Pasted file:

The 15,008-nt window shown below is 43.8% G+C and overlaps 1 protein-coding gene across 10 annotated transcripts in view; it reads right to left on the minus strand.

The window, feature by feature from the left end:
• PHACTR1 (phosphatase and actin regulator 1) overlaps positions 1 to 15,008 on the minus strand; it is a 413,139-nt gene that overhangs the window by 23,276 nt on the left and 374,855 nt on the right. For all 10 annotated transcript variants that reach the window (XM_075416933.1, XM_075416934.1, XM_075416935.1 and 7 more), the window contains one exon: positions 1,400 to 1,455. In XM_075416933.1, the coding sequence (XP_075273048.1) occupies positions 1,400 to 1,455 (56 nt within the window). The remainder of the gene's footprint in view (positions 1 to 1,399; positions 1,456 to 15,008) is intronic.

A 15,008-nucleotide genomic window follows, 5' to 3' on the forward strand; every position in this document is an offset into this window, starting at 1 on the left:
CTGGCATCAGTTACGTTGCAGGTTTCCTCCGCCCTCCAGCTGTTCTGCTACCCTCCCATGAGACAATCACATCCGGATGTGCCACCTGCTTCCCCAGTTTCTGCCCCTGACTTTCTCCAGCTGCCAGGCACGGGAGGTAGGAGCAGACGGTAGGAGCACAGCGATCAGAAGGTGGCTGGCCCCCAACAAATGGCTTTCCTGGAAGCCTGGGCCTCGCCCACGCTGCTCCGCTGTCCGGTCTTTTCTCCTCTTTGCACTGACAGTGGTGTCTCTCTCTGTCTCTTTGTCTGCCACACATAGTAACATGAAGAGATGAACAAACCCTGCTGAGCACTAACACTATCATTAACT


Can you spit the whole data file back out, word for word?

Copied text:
The 15,008-nt window shown below is 43.8% G+C and overlaps 1 protein-coding gene across 10 annotated transcripts in view; it reads right to left on the minus strand.

The window, feature by feature from the left end:
• PHACTR1 (phosphatase and actin regulator 1) overlaps positions 1 to 15,008 on the minus strand; it is a 413,139-nt gene that overhangs the window by 23,276 nt on the left and 374,855 nt on the right. For all 10 annotated transcript variants that reach the window (XM_075416933.1, XM_075416934.1, XM_075416935.1 and 7 more), the window contains one exon: positions 1,400 to 1,455. In XM_075416933.1, the coding sequence (XP_075273048.1) occupies positions 1,400 to 1,455 (56 nt within the window). The remainder of the gene's footprint in view (positions 1 to 1,399; positions 1,456 to 15,008) is intronic.

A 15,008-nucleotide genomic window follows, 5' to 3' on the forward strand; every position in this document is an offset into this window, starting at 1 on the left:
CTGGCATCAGTTACGTTGCAGGTTTCCTCCGCCCTCCAGCTGTTCTGCTACCCTCCCATGAGACAATCACATCCGGATGTGCCACCTGCTTCCCCAGTTTCTGCCCCTGACTTTCTCCAGCTGCCAGGCACGGGAGGTAGGAGCAGACGGTAGGAGCACAGCGATCAGAAGGTGGCTGGCCCCCAACAAATGGCTTTCCTGGAAGCCTGGGCCTCGCCCACGCTGCTCCGCTGTCCGGTCTTTTCTCCTCTTTGCACTGACAGTGGTGTCTCTCTCTGTCTCTTTGTCTGCCACACATAGTAACATGAAGAGATGAACAAACCCTGCTGAGCACTAACACTATCATTAACT